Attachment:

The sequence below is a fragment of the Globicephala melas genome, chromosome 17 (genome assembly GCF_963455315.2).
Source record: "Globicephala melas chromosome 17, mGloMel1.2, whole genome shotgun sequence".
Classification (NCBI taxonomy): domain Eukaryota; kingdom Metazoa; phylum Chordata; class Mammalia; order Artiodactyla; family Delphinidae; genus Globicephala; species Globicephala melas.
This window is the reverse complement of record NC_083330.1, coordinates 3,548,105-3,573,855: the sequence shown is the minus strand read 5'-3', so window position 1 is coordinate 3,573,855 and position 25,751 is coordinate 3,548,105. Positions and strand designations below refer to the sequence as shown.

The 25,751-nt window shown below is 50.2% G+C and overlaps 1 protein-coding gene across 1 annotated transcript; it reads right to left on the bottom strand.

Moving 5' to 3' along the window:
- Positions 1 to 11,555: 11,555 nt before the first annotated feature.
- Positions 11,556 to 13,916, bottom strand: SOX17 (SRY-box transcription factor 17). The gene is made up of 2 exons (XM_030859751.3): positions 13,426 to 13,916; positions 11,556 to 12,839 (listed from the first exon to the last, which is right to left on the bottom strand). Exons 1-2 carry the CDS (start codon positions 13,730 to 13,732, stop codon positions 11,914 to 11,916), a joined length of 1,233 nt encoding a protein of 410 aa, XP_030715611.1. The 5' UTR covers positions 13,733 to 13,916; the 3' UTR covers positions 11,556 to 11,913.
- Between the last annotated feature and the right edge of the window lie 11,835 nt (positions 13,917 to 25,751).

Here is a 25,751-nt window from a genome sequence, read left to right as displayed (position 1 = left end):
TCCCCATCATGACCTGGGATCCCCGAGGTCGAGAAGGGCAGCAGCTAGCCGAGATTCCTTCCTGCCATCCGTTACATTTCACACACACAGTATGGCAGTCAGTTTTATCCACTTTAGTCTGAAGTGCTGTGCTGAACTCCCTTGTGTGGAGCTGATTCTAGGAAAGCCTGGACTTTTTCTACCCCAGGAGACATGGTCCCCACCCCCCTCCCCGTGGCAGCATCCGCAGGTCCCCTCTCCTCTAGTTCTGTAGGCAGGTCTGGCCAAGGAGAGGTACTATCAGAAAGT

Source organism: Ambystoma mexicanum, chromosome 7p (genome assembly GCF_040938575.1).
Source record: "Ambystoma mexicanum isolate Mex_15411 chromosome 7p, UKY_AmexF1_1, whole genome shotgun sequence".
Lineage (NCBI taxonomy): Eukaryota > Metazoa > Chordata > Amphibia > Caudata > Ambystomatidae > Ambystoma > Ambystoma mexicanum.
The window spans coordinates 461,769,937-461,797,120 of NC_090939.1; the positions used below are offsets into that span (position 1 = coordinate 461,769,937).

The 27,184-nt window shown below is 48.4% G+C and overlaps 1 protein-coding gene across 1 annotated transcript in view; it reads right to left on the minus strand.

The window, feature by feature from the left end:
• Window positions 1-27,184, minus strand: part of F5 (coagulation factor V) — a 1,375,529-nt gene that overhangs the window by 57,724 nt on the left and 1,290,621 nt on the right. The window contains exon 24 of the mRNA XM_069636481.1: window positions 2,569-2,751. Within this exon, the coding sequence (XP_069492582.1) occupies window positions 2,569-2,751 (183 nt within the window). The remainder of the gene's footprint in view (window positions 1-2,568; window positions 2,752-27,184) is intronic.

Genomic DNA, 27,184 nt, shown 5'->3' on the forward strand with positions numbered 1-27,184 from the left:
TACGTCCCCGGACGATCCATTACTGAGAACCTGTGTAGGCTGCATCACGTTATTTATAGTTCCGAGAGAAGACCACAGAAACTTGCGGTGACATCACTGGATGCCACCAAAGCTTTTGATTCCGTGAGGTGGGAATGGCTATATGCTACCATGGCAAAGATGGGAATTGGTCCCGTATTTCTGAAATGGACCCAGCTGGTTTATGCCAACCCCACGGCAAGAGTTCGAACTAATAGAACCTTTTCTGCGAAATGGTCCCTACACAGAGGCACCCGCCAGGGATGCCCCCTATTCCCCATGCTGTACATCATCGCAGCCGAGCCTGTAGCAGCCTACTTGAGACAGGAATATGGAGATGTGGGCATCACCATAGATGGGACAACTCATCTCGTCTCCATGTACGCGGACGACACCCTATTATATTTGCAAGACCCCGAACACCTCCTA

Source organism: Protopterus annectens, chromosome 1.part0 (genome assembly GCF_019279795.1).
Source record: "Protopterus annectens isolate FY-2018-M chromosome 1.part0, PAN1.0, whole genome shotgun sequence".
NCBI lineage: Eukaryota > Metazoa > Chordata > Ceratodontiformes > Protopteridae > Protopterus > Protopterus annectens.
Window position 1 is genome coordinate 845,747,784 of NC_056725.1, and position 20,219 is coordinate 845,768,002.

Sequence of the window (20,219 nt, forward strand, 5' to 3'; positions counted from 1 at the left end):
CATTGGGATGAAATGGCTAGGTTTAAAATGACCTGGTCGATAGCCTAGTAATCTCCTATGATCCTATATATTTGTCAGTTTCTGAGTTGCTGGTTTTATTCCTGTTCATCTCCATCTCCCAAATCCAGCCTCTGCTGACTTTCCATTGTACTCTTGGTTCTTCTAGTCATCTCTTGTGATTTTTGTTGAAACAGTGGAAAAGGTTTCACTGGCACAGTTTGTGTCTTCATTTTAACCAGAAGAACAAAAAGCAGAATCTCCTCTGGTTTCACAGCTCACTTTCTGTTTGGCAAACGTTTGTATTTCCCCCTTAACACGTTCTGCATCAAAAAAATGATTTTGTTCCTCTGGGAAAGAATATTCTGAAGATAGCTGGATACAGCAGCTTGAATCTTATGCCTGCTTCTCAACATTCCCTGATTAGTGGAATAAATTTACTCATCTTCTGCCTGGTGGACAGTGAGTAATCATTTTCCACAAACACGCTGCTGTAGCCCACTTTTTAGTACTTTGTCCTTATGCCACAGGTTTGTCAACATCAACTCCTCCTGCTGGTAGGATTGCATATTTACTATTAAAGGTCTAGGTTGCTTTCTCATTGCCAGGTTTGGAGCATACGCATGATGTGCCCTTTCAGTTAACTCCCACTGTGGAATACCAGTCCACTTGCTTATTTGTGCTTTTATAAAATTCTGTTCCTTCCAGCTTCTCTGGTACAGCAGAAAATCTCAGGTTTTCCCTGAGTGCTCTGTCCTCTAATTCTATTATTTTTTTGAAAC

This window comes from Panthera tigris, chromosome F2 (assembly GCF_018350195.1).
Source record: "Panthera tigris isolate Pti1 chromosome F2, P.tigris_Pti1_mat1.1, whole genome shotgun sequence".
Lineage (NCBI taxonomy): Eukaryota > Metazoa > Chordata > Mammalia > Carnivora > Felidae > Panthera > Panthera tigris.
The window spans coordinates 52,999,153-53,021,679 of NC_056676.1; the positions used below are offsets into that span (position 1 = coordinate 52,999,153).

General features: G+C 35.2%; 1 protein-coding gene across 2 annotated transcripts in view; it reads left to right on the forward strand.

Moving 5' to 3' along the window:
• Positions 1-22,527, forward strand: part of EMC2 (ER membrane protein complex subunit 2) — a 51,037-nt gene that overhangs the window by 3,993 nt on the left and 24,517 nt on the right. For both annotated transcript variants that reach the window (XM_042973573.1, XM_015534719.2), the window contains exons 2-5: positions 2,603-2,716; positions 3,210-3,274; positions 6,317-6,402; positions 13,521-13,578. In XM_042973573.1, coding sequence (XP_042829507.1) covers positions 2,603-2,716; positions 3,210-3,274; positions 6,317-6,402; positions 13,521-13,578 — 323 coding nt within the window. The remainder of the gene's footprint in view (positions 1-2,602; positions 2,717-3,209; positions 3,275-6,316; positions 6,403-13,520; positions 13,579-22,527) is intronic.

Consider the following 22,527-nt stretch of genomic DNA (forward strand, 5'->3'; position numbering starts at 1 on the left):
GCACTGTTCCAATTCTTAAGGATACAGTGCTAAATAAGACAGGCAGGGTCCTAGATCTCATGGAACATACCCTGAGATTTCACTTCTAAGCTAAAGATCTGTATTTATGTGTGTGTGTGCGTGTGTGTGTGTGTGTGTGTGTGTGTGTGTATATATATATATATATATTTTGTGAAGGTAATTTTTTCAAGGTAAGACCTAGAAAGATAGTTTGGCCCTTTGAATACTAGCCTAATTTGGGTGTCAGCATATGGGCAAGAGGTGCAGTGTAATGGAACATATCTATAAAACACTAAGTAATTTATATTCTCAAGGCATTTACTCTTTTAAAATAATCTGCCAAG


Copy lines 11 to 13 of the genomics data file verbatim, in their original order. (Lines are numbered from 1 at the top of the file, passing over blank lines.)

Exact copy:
TCCCCATCATGACCTGGGATCCCCGAGGTCGAGAAGGGCAGCAGCTAGCCGAGATTCCTTCCTGCCATCCGTTACATTTCACACACACAGTATGGCAGTCAGTTTTATCCACTTTAGTCTGAAGTGCTGTGCTGAACTCCCTTGTGTGGAGCTGATTCTAGGAAAGCCTGGACTTTTTCTACCCCAGGAGACATGGTCCCCACCCCCCTCCCCGTGGCAGCATCCGCAGGTCCCCTCTCCTCTAGTTCTGTAGGCAGGTCTGGCCAAGGAGAGGTACTATCAGAAAGT

Source organism: Ambystoma mexicanum, chromosome 7p (genome assembly GCF_040938575.1).
Source record: "Ambystoma mexicanum isolate Mex_15411 chromosome 7p, UKY_AmexF1_1, whole genome shotgun sequence".